The ECB’s short-term rate (the interest rate on the main refinancing operations) is 0.00%, whereas the Swiss counterpart (the SNB policy rate) is negative at -0.75%. The ‘delta’, or difference, is therefore simply +0.75% (i.e., 0.00% minus -0.75%, a double-negative, which is positive +0.75%). With the ECB rate remaining at 0.00% since March 10, 2016, and the Swiss rate remaining at -0.75% since January 15, 2015, it would seem that the EUR/CHF should enjoy some level of stability going forward.
However, with U.S.-China trade relations still uncertain, and with the potential for trade wars to (or continue to) spill into Europe (for example, U.S. President Donald Trump previously stated that “[Europe] treats us [the United States] worse than China”), the ECB may struggle to justify lowering rates (much) further.
This is because lower rates tend to weaken a country’s currency (since it becomes costlier to hold the currency in question, relative to other currencies, and provides an incentive for carrying trades). If the ECB is viewed as trying to manipulate their currency lower (with even lower rates), in particular in relation to the U.S. dollar, this could risk ratcheting up global trade tensions between Europe and the United States.
Switzerland, on the other hand, is a far smaller country than the European Union as a collective. The country’s annual gross domestic product in 2018 was about $706 billion, representing about 1.14% of the global economy. The eurozone, meanwhile, generated $13,670 billion (about 22.05% of the world economy).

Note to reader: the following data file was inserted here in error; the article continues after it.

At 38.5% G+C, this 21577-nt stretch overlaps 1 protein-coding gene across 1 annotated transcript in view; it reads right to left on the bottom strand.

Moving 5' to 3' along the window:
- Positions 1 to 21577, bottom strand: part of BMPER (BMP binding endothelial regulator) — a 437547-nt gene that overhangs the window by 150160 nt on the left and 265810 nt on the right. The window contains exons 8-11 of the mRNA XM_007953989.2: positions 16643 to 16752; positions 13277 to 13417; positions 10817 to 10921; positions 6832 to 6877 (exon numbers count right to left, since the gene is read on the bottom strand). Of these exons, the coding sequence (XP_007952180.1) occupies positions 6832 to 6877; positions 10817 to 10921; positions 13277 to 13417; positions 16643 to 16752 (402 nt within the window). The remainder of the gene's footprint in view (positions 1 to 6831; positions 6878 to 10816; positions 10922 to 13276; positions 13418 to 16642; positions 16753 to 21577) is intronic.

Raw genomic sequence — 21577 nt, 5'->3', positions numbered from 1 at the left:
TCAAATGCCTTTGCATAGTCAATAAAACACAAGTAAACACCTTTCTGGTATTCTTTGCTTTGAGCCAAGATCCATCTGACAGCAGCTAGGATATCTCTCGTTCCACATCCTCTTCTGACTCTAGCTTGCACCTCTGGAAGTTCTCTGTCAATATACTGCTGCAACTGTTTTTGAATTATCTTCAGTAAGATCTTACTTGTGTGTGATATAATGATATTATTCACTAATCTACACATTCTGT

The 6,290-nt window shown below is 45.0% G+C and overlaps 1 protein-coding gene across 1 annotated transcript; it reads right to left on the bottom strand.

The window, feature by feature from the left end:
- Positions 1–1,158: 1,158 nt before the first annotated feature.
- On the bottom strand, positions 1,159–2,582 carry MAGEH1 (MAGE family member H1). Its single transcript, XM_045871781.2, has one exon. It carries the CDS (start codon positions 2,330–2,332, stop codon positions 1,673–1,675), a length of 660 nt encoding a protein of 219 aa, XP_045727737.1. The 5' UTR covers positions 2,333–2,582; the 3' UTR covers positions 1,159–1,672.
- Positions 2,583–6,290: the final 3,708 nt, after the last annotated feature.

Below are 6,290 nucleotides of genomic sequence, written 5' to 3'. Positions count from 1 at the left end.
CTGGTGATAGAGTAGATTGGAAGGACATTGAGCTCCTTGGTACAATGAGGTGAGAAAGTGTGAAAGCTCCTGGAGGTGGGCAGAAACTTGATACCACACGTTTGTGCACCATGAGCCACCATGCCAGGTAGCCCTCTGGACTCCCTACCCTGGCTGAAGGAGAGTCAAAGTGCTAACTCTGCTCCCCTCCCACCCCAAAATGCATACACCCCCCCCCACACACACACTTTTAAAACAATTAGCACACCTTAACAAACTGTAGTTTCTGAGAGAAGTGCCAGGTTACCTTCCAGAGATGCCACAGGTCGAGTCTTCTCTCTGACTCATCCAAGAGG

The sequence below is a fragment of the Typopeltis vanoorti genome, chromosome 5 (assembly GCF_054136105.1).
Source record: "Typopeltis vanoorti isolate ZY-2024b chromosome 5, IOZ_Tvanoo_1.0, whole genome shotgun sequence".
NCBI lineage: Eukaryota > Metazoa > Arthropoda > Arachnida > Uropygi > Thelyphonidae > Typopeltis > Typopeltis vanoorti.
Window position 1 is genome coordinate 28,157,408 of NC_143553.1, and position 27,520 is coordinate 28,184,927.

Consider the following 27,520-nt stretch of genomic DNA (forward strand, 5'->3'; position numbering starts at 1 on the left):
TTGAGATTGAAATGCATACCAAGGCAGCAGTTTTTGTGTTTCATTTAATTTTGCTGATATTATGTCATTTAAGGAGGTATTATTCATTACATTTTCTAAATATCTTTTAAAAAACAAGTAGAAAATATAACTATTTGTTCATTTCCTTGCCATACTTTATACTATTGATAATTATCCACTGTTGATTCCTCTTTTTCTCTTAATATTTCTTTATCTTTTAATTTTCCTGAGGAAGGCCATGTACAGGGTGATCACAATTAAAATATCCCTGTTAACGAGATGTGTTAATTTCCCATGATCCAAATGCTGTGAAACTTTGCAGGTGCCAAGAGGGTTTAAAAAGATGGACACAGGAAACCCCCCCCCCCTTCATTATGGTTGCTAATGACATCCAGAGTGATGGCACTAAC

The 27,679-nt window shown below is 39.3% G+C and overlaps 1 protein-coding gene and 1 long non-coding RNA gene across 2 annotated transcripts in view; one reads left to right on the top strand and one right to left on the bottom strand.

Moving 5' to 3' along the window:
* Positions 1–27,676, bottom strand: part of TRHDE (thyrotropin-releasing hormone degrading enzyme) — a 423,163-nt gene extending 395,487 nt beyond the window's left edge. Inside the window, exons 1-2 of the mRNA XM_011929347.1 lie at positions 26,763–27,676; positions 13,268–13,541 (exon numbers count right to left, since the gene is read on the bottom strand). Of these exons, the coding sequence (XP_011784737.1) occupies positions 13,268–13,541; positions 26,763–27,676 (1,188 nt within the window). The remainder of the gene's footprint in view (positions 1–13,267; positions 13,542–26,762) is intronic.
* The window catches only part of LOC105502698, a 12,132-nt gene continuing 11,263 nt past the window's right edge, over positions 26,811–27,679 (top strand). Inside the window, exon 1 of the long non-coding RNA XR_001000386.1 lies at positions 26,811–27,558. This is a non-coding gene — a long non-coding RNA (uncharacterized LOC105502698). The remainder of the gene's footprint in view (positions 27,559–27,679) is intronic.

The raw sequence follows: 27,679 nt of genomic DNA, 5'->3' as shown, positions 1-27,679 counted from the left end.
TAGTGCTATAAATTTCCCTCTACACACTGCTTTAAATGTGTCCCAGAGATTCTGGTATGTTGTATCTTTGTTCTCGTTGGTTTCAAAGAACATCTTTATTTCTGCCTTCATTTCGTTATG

The smaller size of Switzerland, relative to broader Europe collectively, could mean that it effectively has more bargaining power; it can lower rates (and therefore likely devalue its currency) with a far lower risk of U.S. backlash. This would weaken the global price of goods and services provided by the Swiss. And per 2017 numbers, Switzerland’s main export partners were Germany and the United States (representing 15.2% and 12.3% of their exports, respectively).
Data from the World Bank show that Switzerland’s trade balance with Germany is deeply negative (to the tune of about $8.3 billion), although there is already a positive trade surplus with the U.S., and the country’s overall trade balance was positive with $12 billion in net exports.
EUR/CHF LONG (Buy)
ENTER AT: 1.09150